Using, using, using with C# 8 (2024)

C# has different meanings for the using keyword. One is the using directive to import types from namespaces, and to create aliases to types. The second meaning is the using statement as a convenient syntax on using the IDisposable interface. With C# 6, also the using static directive was added to allow accessing static class members without the need to specify the type. C# 8 now adds another variant to the using keyword – one that is related with the using statement, the using declaration. I think I will replace most of my usages of the using statement to use the new using declaration instead. This article does not step into the using directive, but gives you information about the new C# 8 feature using declaration.

Using, using, using with C# 8 (1)

Disposing Resources

First, let’s start with the traditional using statement and the class AResource which implements the IDisposable interface:

public class AResource : IDisposable{ public void UseIt() => Console.WriteLine($"{nameof(UseIt)}"); public void Dispose() => Console.WriteLine($"Dispose {nameof(AResource)}");}

The using statement can be used to reference a variable or the result from a method, and at the end of the scope defined by the using statement, the Dispose method gets invoked:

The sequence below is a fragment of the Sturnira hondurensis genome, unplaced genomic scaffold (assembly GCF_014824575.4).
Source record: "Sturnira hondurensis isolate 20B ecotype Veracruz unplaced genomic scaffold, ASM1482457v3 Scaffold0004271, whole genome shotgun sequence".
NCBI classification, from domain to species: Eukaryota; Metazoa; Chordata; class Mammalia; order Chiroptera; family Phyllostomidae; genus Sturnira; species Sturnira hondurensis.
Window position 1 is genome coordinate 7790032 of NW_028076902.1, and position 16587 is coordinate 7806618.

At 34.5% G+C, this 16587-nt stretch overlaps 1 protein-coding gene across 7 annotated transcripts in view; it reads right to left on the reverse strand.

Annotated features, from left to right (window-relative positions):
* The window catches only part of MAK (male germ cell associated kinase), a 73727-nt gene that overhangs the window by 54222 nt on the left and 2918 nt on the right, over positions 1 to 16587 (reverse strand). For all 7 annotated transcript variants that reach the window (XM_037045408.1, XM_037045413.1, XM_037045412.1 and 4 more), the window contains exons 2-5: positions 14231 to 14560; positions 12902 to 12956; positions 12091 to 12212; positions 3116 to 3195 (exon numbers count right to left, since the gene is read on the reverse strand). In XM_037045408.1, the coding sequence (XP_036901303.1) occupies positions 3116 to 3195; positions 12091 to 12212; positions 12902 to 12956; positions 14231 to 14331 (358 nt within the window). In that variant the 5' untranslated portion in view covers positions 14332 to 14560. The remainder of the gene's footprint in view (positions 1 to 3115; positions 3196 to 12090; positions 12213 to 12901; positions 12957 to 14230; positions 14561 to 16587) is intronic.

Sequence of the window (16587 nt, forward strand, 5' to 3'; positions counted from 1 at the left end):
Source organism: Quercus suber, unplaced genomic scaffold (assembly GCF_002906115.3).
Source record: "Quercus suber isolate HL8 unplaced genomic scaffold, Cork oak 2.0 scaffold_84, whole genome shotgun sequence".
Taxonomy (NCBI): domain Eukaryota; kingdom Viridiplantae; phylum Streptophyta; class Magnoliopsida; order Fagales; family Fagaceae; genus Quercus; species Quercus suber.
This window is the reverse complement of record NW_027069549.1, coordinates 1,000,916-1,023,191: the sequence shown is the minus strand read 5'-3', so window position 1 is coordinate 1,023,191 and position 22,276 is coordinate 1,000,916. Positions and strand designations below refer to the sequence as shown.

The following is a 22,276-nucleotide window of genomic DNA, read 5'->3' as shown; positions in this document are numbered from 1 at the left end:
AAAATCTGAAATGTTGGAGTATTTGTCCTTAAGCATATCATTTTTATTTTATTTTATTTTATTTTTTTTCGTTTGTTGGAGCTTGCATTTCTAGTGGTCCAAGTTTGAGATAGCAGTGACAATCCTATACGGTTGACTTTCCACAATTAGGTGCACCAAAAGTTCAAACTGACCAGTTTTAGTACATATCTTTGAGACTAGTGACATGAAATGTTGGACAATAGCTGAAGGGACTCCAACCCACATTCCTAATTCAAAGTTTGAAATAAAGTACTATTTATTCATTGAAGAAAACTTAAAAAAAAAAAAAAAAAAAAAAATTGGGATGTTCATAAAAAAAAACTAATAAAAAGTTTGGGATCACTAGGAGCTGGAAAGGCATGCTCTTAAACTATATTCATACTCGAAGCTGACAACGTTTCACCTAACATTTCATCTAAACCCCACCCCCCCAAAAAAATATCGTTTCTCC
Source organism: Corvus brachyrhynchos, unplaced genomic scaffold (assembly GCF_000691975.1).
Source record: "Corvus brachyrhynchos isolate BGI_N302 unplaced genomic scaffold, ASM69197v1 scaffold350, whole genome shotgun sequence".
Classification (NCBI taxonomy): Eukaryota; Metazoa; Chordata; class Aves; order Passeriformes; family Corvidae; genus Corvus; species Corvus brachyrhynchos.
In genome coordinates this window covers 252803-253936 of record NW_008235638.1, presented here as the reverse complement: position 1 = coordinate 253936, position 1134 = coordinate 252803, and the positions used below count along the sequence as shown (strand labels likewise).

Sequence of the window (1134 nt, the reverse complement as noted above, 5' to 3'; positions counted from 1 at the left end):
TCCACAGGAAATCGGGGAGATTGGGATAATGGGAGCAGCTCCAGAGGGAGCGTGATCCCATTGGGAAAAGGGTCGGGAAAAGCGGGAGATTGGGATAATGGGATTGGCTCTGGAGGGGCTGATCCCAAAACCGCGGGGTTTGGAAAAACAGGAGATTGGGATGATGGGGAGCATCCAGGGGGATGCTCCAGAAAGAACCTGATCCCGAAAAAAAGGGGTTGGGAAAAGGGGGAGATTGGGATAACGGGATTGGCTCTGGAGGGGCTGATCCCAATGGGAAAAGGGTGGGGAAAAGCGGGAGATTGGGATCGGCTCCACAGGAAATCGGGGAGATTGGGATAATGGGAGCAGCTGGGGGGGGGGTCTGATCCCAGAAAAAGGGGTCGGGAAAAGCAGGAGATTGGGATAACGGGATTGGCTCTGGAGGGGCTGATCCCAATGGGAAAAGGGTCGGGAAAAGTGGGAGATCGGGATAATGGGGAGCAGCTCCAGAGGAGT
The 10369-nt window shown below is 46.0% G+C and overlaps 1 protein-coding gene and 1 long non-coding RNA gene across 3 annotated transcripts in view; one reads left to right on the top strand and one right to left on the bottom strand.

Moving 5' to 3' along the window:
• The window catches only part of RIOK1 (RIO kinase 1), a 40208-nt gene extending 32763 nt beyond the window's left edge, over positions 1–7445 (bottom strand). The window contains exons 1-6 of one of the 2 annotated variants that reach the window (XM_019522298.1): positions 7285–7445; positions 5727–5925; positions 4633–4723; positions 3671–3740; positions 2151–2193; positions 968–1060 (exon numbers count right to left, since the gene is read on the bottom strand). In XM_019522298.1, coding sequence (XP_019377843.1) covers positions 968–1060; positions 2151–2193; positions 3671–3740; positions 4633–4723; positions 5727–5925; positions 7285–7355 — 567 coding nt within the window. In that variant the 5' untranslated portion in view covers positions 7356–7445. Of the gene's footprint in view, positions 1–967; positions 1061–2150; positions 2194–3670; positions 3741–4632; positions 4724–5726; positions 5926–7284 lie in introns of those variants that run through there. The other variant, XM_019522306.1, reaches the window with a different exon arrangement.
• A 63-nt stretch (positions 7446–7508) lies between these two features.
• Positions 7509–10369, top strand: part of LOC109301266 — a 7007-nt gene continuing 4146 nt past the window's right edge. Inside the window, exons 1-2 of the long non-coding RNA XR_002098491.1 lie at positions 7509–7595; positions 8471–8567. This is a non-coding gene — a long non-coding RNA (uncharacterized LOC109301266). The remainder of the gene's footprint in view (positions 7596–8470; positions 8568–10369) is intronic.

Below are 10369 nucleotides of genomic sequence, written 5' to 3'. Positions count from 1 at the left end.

private static void TraditionalUsingStatement(){ using (var r = new AResource()) { r.UseIt(); } // r.Dipose is called}

Behind the scenes, the compiler creates code using try/finally to make sure Disposeis also called when an exception is thrown:

private static void TraditionalUsingStatementExpanded(){ var r = new AResource(); try { r.UseIt(); } finally { r.Dispose(); }}

With the new C# 8 using declaration, the code with the using statement can be simplified. Curly brackets are no longer needed. At the end of the scope of the variable r (which is here the end of the method), the Dispose method is invoked. Here, the compiler also creates a *try/finally block to make sure Dispose is called if errors occur.

private static void NewWithUsingDeclaration(){ using var r = new AResource(); r.UseIt();}

That’s a small feature of C# 8, but we need to get a little bit more into details.

Disposing Multiple Resources

Using multiple resources, I’ve often seen code like this with multiple nested using statements:

private static void TraditionalMultipleUsingStatements(){ using (var r1 = new AResource()) { using (var r2 = new AResource()) { r1.UseIt(); r2.UseIt(); } }}

Because the body of the outer using statement just consists of a single statement – the inner using statement, it is possible to simplify the code. This looks better than the previous one, and it stays better also if more than two resources need to be disposed:

private static void TraditionalMultipleUsingStatements2(){ using (var r1 = new AResource()) using (var r2 = new AResource()) { r1.UseIt(); r2.UseIt(); }}

Next let’s do the same with the new using declaration. The following code is even shorter compared to the previous one – no matter how many resources you need to dispose: